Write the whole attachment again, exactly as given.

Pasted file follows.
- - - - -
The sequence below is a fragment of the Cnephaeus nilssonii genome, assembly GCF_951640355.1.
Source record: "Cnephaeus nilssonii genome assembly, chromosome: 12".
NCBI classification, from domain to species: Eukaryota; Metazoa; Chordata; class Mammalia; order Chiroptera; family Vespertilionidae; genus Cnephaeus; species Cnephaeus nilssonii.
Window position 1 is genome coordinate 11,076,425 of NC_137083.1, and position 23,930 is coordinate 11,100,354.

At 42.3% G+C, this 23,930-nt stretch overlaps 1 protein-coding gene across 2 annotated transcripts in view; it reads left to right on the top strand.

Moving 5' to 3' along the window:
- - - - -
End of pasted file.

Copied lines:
The sequence below is a fragment of the Cnephaeus nilssonii genome, assembly GCF_951640355.1.
Source record: "Cnephaeus nilssonii genome assembly, chromosome: 12".
NCBI classification, from domain to species: Eukaryota; Metazoa; Chordata; class Mammalia; order Chiroptera; family Vespertilionidae; genus Cnephaeus; species Cnephaeus nilssonii.
Window position 1 is genome coordinate 11,076,425 of NC_137083.1, and position 23,930 is coordinate 11,100,354.

At 42.3% G+C, this 23,930-nt stretch overlaps 1 protein-coding gene across 2 annotated transcripts in view; it reads left to right on the top strand.

Moving 5' to 3' along the window: